"The Future of LCD Is Not Over" -- Sharp Unveils Next-gen LCD TV

Aug 23, 2007
Takuya Otani, Nikkei Electronics
"Creating the TV of the future," declares Katayama, president and COO of Sharp.
"Creating the TV of the future," declares Katayama, president and COO of Sharp.
[Click to enlarge image]
The thinnest portion is 20 mm thick. The thinnest model among Sharp's existing LCD TVs has a thickness of 81 mm.
The thinnest portion is 20 mm thick. The thinnest model among Sharp's existing LCD TVs has a thickness of 81 mm.
[Click to enlarge image]
The prototype features a luminance of 500 cd/m2. The contrast ratio is 3,000:1 in the external light of 200 lx. MPRT, which is the index of response time used for the measurement in consideration of motion blur, is 4 ms. Regarding the view angle performance, the contrast ratio is 5,000:1 when viewed at the angle of 45°. The top and side bezels are 20 mm and 25 mm wide, respectively.
The prototype features a luminance of 500 cd/m2. The contrast ratio is 3,000:1 in the external light of 200 lx. MPRT, which is the index of response time used for the measurement in consideration of motion blur, is 4 ms. Regarding the view angle performance, the contrast ratio is 5,000:1 when viewed at the angle of 45°. The top and side bezels are 20 mm and 25 mm wide, respectively.
[Click to enlarge image]
Although detailed technology is yet to be unveiled, LED is estimated to be used for the backlight. This photo is shot from the backside of the prototype. Red and blue lights can be seen.
Although detailed technology is yet to be unveiled, LED is estimated to be used for the backlight. This photo is shot from the backside of the prototype. Red and blue lights can be seen.
[Click to enlarge image]

"Are self-emission type displays such as OLED really going to be the next-generation displays?" Mikio Katayama, president & COO of Sharp Corp. asked the audience at the beginning of the press conference.

Katayama then went on to unveil the prototype of Sharp's next-generation LCD TV, which he claims is an "integration of the essence of the latest LCD technologies."

The prototype is a 52-inch, so-called full-HD product. Compared with the existing model, the performance characteristics relating to picture quality, thinness and environmental performance (power consumption) are significantly improved.

The prototype has a high contrast ratio of 100,000:1 and a wide color gamut of 150% of NTSC standard. The display unit measures as slim as 20 mm, and it is only 29 mm thick even at the thickest portion. It weighs as light as 25 kg. In regard to the environmental performance, the annual power consumption of the TV is 140 kWh, which is half that of the existing model.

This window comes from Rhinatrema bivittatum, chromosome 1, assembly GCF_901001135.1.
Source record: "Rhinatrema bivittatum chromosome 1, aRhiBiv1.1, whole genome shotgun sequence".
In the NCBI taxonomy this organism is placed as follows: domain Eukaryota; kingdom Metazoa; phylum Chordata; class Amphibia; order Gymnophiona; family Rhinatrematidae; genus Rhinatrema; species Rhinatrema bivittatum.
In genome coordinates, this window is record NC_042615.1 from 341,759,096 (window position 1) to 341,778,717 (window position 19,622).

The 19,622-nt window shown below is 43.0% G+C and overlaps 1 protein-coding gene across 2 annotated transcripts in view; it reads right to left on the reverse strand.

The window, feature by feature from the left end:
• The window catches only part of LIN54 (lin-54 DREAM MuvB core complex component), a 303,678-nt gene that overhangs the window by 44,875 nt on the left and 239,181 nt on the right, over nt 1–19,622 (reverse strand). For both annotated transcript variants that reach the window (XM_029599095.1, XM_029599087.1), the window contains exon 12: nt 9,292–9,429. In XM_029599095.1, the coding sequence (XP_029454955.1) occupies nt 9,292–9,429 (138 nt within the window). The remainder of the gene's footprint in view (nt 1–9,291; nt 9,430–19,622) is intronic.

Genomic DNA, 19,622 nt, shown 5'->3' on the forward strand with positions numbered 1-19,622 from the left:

Sharp believes the prototype to be the LCD TV that will completely transform living spaces. The company also developed a technology to transmit the video signal via millimeter wave and incorporated the technology into the prototype. The company intends to start volume production of this LCD TV when its new LCD production plant, which is planned for construction in Sakai City, Osaka, comes on-stream in March 2010.

"Performances will be further improved by the time volume production launches," Katayama said. "The next generation of LCD TVs will be led by LCD TVs themselves."

The main questions and answers are as follows:

Nikkei Electronics: What is the technical point that achieved the performances of the prototype?

Katayama: This LCD TV was not created by a single technology but was an integration of the cutting-edge technologies relating to backlight, color filter, TFT array, polarizer, etc. We would like to refrain from detailing the respective technologies at the moment.

Nikkei Electronics: Will the LCD panel be the flagship product at the new plant in Sakai City, Osaka?

Katayama: We announced the prototype today because we are now able to produce samples. We will strive to refine the technologies so that the product will be ready for commercialization in March 2010 when the plant will open. Meanwhile, we plan to sequentially incorporate some technologies used in this prototype in our other new products.

Nikkei Electronics: What is necessary for volume production?

Katayama: Mainly the establishment of technology for volume production.

Nikkei Electronics: Are you planning to make further advanced models, such as LCD TVs with wireless power sources, weighing less than 10 kg, etc., before the opening of the Sakai plant? Will it be in time?

Katayama: A very good suggestion. I am also requesting our development staff for that. As for the weight, 25 kg is not at all the limit. We will try to make it lighter and lighter. We also promote a reduction in power consumption. The specifications of the latest prototype are merely the passing point.

Nikkei Electronics: Do you think LCD will prevail over OLED in the market? Or will competition continue?

Katayama: As far as I see this prototype, it excels any other type of display in performances.